string in Set-Cookie headers.



ProxyPassReverseCookiePath Directive

Description:Adjusts the Path string in Set-Cookie headers from a reverse-
proxied server
Syntax:ProxyPassReverseCookiePath internal-path
public-path [interpolate]
Context:server config, virtual host, directory
Status:Extension
Module:mod_proxy


Useful in conjunction with
ProxyPassReverse
in situations where backend URL paths are mapped to public paths on the
reverse proxy. This directive rewrites the path string in
Set-Cookie headers. If the beginning of the cookie path matches
internal-path, the cookie path will be replaced with
public-path.

In the example given with 
ProxyPassReverse, the directive:

    ProxyPassReverseCookiePath  "/"  "/mirror/foo/"


will rewrite a cookie with backend path / (or
/example or, in fact, anything) to /mirror/foo/.




ProxyPreserveHost Directive

Description:Use incoming Host HTTP request header for proxy
request
Syntax:ProxyPreserveHost On|Off
Default:ProxyPreserveHost Off
Context:server config, virtual host, directory
Status:Extension
Module:mod_proxy
Compatibility:Usable in directory
context in 2.3.3 and later.

    When enabled, this option will pass the Host: line from the incoming
    request to the proxied host, instead of the hostname specified in the
    ProxyPass line.

    This option should normally be turned Off. It is mostly
    useful in special configurations like proxied mass name-based virtual
    hosting, where the original Host header needs to be evaluated by the
    backend server.



ProxyReceiveBufferSize Directive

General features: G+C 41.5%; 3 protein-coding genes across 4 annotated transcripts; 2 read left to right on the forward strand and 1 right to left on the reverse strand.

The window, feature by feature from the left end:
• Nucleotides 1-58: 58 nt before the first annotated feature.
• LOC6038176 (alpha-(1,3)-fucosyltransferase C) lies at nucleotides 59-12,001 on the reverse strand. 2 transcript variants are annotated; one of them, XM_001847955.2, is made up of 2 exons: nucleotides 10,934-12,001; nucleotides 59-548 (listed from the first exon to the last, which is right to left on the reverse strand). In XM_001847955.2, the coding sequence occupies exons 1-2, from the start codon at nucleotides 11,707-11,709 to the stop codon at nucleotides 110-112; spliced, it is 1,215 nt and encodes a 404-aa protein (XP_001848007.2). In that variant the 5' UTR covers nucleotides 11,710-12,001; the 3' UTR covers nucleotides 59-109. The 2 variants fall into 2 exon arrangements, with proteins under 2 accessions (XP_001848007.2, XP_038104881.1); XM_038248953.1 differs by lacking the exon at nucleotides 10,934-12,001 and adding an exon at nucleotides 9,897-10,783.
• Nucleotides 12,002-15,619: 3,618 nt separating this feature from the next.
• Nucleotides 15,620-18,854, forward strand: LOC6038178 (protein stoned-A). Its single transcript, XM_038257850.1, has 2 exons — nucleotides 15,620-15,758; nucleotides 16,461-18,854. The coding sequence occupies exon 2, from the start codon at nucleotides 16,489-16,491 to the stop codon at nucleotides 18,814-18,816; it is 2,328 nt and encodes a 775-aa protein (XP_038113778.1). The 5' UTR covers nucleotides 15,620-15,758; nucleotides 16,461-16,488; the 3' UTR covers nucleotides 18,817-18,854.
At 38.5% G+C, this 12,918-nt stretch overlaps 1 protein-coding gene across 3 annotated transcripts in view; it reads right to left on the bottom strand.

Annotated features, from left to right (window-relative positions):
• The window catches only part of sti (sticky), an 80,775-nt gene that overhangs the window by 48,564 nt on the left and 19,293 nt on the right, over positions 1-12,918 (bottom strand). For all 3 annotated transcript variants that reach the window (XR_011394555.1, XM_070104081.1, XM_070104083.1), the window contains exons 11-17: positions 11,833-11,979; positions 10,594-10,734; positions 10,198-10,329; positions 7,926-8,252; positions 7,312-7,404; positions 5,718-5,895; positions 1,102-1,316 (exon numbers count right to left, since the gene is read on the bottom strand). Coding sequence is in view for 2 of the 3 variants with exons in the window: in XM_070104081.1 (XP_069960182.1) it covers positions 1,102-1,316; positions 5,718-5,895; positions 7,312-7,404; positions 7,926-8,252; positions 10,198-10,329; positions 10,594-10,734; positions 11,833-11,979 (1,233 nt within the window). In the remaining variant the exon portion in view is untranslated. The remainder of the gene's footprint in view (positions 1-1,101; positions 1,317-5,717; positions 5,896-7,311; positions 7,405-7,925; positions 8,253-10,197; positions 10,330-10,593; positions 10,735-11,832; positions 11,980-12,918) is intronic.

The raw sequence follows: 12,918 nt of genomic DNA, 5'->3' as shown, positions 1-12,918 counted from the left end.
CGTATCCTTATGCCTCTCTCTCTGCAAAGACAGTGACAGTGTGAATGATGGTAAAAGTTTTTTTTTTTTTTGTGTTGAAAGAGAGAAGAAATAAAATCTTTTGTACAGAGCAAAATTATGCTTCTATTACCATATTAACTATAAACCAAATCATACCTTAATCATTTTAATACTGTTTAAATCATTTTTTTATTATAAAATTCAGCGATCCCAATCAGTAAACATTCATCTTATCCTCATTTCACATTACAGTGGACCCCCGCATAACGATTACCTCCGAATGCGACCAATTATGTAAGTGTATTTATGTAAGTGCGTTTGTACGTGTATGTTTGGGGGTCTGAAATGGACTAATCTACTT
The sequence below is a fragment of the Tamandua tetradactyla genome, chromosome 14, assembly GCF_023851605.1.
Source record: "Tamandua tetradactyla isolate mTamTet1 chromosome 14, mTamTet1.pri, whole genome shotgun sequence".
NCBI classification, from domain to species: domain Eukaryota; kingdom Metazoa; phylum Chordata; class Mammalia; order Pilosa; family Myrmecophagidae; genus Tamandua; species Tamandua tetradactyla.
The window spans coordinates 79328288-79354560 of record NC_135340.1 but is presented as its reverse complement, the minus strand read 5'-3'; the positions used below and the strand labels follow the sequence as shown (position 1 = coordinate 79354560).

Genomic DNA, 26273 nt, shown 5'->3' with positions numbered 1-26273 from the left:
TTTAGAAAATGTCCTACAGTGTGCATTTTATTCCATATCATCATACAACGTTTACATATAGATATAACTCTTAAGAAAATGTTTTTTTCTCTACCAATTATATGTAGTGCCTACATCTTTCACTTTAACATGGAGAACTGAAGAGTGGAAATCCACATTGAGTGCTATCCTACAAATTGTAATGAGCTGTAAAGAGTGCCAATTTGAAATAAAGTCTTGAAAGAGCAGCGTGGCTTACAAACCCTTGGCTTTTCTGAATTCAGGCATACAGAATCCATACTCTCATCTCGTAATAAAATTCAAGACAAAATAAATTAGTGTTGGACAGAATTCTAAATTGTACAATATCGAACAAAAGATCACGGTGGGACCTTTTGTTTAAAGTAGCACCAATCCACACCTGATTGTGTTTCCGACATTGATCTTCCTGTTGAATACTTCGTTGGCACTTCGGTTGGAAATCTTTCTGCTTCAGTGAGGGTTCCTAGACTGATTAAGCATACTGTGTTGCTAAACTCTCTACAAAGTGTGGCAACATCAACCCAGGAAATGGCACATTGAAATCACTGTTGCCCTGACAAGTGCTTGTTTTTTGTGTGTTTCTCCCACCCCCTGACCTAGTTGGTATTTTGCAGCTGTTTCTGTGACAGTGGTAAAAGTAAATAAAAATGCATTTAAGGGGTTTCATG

Description:Network buffer size for proxied HTTP and FTP
connections
Syntax:ProxyReceiveBufferSize bytes
Default:ProxyReceiveBufferSize 0
Context:server config, virtual host
Status:Extension
Module:mod_proxy

    The ProxyReceiveBufferSize directive specifies an
    explicit (TCP/IP) network buffer size for proxied HTTP and FTP connections,
    for increased throughput. It has to be greater than 512 or set
    to 0 to indicate that the system's default buffer size should
    be used.

    ExampleProxyReceiveBufferSize 2048




ProxyRemote Directive

Description:Remote proxy used to handle certain requests
Syntax:ProxyRemote match remote-server
Context:server config, virtual host
Status:Extension
Module:mod_proxy

    This defines remote proxies to this proxy. match is either the
    name of a URL-scheme that the remote server supports, or a partial URL
    for which the remote server should be used, or * to indicate
    the server should be contacted for all requests. remote-server is
    a partial URL for the remote server. Syntax:

    
      remote-server =
          scheme://hostname[:port]
    

    scheme is effectively the protocol that should be used to
    communicate with the remote server; only http and https
    are supported by this module. When using https, the requests
    are forwarded through the remote proxy using the HTTP CONNECT method.

    ExampleProxyRemote "http://goodguys.example.com/" "http://mirrorguys.example.com:8000"
ProxyRemote "*" "http://cleverproxy.localdomain"
ProxyRemote "ftp" "http://ftpproxy.mydomain:8080"


    In the last example, the proxy will forward FTP requests, encapsulated
    as yet another HTTP proxy request, to another proxy which can handle
    them.

    This option also supports reverse proxy configuration; a backend
    webserver can be embedded within a virtualhost URL space even if that
    server is hidden by another forward proxy.



ProxyRemoteMatch Directive

Description:Remote proxy used to handle requests matched by regular
expressions
Syntax:ProxyRemoteMatch regex remote-server
Context:server config, virtual host
Status:Extension
Module:mod_proxy

    The ProxyRemoteMatch is identical to the
    ProxyRemote directive, except that the
    first argument is a regular expression
    match against the requested URL.



ProxyRequests Directive

Description:Enables forward (standard) proxy requests
Syntax:ProxyRequests On|Off
Default:ProxyRequests Off
Context:server config, virtual host
Status:Extension
Module:mod_proxy

    This allows or prevents Apache httpd from functioning as a forward proxy
    server. (Setting ProxyRequests to Off does not disable use of
    the ProxyPass directive.)

    In a typical reverse proxy or gateway configuration, this